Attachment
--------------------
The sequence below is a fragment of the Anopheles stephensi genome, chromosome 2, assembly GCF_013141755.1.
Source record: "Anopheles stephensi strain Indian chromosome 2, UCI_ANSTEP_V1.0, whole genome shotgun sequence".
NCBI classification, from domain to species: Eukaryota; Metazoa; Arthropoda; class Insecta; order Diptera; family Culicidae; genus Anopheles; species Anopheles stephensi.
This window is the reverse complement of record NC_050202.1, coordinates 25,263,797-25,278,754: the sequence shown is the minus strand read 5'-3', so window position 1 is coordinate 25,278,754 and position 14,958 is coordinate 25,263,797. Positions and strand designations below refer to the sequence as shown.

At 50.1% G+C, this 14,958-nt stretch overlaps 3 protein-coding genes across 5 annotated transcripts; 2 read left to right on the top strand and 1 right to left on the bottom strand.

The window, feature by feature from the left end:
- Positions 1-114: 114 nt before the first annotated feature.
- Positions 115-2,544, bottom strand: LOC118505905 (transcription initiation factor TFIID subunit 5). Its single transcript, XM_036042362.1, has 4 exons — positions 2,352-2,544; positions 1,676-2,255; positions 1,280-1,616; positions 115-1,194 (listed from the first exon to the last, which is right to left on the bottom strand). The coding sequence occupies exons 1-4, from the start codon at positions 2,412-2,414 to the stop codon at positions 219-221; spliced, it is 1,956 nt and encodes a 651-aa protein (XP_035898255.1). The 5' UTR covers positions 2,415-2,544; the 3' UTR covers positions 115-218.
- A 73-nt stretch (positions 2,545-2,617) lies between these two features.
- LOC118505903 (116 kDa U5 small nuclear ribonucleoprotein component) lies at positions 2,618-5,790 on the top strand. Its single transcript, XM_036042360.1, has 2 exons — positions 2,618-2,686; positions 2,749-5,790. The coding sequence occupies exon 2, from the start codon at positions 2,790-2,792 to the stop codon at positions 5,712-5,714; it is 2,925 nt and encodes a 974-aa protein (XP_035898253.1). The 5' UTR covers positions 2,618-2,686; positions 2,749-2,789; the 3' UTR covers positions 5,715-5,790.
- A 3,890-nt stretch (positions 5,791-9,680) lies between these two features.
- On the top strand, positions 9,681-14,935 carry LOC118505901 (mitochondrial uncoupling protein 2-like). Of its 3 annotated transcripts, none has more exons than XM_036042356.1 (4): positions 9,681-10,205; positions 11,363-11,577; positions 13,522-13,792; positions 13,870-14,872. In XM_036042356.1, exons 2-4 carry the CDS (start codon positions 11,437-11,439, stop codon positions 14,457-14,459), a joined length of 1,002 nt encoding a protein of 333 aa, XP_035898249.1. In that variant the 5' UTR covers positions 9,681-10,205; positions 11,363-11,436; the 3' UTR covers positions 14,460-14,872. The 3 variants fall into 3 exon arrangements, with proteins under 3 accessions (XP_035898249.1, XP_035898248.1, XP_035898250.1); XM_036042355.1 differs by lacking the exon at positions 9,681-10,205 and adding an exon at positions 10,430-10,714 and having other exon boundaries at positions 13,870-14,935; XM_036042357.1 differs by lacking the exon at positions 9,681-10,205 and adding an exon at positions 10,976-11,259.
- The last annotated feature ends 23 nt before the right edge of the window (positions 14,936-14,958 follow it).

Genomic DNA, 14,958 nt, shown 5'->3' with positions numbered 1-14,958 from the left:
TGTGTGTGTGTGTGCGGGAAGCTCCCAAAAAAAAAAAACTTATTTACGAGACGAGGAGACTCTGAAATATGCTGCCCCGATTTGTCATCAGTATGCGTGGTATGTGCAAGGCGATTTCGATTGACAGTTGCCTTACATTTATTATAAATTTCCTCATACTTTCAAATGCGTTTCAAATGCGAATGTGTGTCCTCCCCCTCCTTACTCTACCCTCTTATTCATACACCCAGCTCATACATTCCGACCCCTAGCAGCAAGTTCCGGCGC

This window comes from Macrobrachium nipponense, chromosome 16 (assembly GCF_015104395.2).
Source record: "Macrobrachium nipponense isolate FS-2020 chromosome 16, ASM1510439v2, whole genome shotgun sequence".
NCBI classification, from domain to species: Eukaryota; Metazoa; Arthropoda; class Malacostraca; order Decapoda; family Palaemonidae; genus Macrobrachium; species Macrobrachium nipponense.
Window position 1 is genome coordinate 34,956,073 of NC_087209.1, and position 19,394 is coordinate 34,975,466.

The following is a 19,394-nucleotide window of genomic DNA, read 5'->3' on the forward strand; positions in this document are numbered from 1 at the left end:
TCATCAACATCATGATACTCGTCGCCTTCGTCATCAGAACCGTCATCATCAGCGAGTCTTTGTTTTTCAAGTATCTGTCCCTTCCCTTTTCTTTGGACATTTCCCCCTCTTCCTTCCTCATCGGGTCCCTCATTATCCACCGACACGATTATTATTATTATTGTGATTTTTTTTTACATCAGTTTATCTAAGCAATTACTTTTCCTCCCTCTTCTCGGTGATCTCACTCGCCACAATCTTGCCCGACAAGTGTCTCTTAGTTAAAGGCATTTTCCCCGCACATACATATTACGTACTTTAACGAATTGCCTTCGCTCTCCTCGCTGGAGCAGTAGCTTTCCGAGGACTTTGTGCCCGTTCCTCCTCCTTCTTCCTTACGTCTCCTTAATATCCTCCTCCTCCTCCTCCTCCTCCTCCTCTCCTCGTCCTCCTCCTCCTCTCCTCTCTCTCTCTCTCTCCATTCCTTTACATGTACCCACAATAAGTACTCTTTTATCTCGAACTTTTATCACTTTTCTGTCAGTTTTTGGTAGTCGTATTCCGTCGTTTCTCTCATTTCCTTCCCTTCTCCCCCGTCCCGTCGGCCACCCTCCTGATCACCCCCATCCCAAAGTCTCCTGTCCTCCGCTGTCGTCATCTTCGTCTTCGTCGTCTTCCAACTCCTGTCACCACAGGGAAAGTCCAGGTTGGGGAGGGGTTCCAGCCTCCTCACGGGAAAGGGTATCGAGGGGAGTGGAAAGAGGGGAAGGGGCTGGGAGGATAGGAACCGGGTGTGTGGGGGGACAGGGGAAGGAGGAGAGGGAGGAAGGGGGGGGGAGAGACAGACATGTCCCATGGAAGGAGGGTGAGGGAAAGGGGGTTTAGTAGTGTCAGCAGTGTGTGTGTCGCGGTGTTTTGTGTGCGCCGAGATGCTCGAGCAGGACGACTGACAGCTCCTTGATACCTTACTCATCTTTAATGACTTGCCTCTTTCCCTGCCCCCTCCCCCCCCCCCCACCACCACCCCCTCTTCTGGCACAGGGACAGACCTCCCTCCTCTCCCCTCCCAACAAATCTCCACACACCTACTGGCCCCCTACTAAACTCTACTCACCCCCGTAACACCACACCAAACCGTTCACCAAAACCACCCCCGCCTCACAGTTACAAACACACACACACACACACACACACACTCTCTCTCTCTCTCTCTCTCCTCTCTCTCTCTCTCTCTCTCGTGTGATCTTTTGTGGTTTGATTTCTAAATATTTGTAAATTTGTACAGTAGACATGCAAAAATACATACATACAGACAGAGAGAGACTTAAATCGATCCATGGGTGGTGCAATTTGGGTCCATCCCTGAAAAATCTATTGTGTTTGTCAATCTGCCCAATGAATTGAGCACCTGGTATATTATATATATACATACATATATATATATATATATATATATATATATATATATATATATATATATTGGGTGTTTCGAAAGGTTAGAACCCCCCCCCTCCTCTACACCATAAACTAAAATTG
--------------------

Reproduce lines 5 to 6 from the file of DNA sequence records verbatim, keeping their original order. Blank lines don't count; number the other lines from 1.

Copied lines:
At 50.1% G+C, this 14,958-nt stretch overlaps 3 protein-coding genes across 5 annotated transcripts; 2 read left to right on the top strand and 1 right to left on the bottom strand.

The window, feature by feature from the left end: